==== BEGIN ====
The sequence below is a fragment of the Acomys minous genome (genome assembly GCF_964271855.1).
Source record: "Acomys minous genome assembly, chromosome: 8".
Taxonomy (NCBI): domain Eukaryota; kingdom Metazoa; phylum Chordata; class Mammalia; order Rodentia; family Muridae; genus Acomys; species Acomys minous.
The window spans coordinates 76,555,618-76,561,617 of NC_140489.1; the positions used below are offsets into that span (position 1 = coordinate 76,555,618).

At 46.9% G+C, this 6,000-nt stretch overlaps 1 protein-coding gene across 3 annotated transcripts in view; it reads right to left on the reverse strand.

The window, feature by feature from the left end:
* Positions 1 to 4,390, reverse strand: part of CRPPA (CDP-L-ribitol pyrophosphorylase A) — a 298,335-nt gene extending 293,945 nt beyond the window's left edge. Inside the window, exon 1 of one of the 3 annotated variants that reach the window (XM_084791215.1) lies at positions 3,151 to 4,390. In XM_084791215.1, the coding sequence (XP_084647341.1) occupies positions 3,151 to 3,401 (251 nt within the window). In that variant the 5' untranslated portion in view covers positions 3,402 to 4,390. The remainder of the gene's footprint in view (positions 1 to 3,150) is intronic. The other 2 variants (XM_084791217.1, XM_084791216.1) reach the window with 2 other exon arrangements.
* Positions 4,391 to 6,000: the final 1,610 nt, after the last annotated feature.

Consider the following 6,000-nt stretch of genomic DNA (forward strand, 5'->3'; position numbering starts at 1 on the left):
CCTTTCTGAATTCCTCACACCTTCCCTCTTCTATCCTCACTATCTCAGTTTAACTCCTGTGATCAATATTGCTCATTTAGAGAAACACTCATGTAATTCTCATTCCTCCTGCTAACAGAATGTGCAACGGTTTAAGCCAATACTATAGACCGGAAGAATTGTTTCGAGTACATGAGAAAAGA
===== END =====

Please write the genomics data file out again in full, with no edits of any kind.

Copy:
The sequence below is a fragment of the Acomys minous genome (genome assembly GCF_964271855.1).
Source record: "Acomys minous genome assembly, chromosome: 8".
Taxonomy (NCBI): domain Eukaryota; kingdom Metazoa; phylum Chordata; class Mammalia; order Rodentia; family Muridae; genus Acomys; species Acomys minous.
The window spans coordinates 76,555,618-76,561,617 of NC_140489.1; the positions used below are offsets into that span (position 1 = coordinate 76,555,618).

At 46.9% G+C, this 6,000-nt stretch overlaps 1 protein-coding gene across 3 annotated transcripts in view; it reads right to left on the reverse strand.

The window, feature by feature from the left end:
* Positions 1 to 4,390, reverse strand: part of CRPPA (CDP-L-ribitol pyrophosphorylase A) — a 298,335-nt gene extending 293,945 nt beyond the window's left edge. Inside the window, exon 1 of one of the 3 annotated variants that reach the window (XM_084791215.1) lies at positions 3,151 to 4,390. In XM_084791215.1, the coding sequence (XP_084647341.1) occupies positions 3,151 to 3,401 (251 nt within the window). In that variant the 5' untranslated portion in view covers positions 3,402 to 4,390. The remainder of the gene's footprint in view (positions 1 to 3,150) is intronic. The other 2 variants (XM_084791217.1, XM_084791216.1) reach the window with 2 other exon arrangements.
* Positions 4,391 to 6,000: the final 1,610 nt, after the last annotated feature.

Consider the following 6,000-nt stretch of genomic DNA (forward strand, 5'->3'; position numbering starts at 1 on the left):
CCTTTCTGAATTCCTCACACCTTCCCTCTTCTATCCTCACTATCTCAGTTTAACTCCTGTGATCAATATTGCTCATTTAGAGAAACACTCATGTAATTCTCATTCCTCCTGCTAACAGAATGTGCAACGGTTTAAGCCAATACTATAGACCGGAAGAATTGTTTCGAGTACATGAGAAAAGA